Philippe Cognée


The Daniel Templon gallery is pleased to announce Philippe Cognée’s new exhibition, entitled Passages. The artist is fascinated by the multiplication of places of transit, and uses a dozen panoramic canvases to explore the most banal of places, those we pass through everyday: supermarkets, airport walkways, building lobbies and hotel corridors.

Now aged 52, Philippe Cognée is one of France’s foremost painters. He has been exploring the notion of observation, image and memory for nearly twenty years. His waxed canvasses, with their characteristic distorted effect, raise questions about the condition of contemporary humankind. They also reveal a contemplation about the notion of the subject, and the relationships between representation and abstraction.

Philippe Cognée used photographs taken on a mobile telephone as the departure point for this new work, which looks at movement and the act of roaming. Snatched and fragile images bear witness to the transience of city journeys, their low resolution giving the locations an abstract feel and strengthening the lighting contrasts.



Philippe Cognée continually reprocesses, strips and pares his images. He reworks images caught by telephone and projects them onto a screen, sometimes photographs them again, then projects them again before finally interpreting them with paint, heated up then crushed. The complex process of constructing the image allows the painter to transcend his subject. As Philippe Cognée explains, “what I do is to endanger the image, to the extent that it almost disappears into the flash. I want to push the light to its extreme through overexposure, so that only the very essence of the image is retained.”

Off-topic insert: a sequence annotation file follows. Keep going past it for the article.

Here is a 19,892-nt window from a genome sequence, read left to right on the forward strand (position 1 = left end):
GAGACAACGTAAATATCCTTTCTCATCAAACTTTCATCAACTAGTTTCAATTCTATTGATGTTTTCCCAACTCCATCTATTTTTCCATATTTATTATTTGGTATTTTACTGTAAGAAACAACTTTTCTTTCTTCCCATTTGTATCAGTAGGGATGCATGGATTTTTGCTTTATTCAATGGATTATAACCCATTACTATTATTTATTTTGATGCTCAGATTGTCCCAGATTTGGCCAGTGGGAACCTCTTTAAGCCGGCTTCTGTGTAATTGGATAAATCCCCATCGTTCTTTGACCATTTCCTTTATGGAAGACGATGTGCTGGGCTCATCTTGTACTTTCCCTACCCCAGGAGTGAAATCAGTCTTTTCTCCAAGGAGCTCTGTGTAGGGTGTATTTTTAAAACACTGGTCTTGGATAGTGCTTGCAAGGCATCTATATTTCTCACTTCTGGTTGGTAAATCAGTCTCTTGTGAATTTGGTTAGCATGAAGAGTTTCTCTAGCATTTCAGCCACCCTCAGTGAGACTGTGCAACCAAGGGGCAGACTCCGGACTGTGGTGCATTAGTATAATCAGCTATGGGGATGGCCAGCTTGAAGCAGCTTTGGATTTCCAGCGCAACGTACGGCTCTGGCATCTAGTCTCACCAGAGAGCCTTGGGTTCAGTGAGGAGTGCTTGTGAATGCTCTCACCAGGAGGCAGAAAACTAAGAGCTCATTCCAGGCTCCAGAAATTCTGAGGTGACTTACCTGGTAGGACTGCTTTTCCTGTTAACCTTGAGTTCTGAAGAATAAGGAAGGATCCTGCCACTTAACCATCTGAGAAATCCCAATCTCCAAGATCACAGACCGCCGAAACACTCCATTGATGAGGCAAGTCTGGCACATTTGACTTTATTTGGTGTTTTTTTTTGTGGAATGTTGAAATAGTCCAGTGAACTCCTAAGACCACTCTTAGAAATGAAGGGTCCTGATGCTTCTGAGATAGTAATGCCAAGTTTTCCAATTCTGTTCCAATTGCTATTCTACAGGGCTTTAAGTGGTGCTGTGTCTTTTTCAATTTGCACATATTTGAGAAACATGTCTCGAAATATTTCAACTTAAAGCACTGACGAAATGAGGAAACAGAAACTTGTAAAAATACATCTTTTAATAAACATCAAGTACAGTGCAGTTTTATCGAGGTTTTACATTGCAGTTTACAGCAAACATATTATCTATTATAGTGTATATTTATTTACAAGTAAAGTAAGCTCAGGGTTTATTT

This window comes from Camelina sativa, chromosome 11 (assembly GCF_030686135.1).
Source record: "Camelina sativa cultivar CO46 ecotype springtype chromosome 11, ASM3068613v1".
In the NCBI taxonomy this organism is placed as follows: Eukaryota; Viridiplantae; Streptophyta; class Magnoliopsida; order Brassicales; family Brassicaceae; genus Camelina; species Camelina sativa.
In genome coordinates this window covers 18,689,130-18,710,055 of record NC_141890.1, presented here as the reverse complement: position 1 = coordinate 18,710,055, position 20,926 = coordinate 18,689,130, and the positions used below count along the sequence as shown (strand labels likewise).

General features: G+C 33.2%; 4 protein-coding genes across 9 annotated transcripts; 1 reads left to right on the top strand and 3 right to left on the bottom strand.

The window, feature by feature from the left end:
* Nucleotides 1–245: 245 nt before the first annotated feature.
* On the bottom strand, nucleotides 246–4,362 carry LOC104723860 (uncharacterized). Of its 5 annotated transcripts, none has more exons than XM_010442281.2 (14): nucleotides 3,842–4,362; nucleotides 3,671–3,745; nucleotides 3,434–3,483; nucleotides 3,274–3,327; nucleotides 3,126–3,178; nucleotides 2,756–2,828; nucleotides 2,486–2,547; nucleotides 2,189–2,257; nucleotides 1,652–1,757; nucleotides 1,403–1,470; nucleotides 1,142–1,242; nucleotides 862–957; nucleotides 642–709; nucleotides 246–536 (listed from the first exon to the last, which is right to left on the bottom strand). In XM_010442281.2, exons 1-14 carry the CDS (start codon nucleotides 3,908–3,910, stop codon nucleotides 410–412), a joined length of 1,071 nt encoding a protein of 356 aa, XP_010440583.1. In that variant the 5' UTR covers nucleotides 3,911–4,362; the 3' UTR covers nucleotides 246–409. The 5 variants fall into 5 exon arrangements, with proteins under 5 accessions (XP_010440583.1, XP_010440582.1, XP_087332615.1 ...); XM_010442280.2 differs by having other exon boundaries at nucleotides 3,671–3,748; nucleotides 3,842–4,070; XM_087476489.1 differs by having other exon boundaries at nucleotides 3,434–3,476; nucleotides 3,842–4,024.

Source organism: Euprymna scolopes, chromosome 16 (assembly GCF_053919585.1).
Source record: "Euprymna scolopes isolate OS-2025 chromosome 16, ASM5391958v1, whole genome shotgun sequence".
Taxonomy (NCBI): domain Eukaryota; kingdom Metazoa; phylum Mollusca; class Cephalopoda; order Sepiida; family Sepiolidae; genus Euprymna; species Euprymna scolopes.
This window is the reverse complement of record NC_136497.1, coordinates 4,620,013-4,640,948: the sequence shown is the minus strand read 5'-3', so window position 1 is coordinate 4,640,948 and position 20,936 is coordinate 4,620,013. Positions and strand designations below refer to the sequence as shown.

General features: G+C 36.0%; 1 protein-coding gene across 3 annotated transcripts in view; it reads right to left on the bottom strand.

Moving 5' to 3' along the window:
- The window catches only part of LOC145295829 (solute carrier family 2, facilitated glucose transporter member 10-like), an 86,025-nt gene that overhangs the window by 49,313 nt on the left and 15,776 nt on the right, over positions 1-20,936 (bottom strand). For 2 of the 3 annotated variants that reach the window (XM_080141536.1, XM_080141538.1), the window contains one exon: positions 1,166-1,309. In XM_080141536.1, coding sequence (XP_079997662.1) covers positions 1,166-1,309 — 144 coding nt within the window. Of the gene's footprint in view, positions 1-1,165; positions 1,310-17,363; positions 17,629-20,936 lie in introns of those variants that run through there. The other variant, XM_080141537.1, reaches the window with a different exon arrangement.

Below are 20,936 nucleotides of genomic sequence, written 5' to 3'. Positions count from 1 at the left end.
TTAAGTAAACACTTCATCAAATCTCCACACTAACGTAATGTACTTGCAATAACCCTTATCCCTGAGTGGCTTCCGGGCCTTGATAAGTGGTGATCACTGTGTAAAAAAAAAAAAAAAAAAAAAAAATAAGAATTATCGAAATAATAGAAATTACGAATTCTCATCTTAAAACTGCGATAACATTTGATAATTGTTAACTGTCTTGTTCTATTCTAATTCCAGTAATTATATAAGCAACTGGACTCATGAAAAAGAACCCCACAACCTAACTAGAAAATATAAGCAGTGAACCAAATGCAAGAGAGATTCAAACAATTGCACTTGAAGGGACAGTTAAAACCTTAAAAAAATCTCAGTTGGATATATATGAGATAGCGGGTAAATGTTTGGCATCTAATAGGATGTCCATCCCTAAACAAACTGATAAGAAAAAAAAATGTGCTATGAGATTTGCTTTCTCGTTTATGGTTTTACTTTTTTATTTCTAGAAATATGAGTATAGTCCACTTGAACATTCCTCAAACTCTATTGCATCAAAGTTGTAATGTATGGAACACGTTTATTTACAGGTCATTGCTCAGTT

The exhibition, which coincides with the publication of the first monograph devoted to his work by Editions Daniel Templon, serves to forge links between his previous series: urban views, supermarkets and hotel rooms. In his latest works, the representation of the place disappears behind the movement, and the light seems to explode behind the texture of an exceptionally dense painting.

The artist

Philippe Cognée was born in 1957 in Nantes, France, where he lives and works. His paintings use wax that is heated and crushed, producing a blurred effect and raising questions such as the thinning away of the image and the human condition in the light of humans’ relationship to their urban environment. The artist draws inspiration from photos and videos of elements such as motorways, buildings and aerial shots. His work questions the role of art in a society where new digital technologies have ushered in the era of the image, both omnipresent and diminished.

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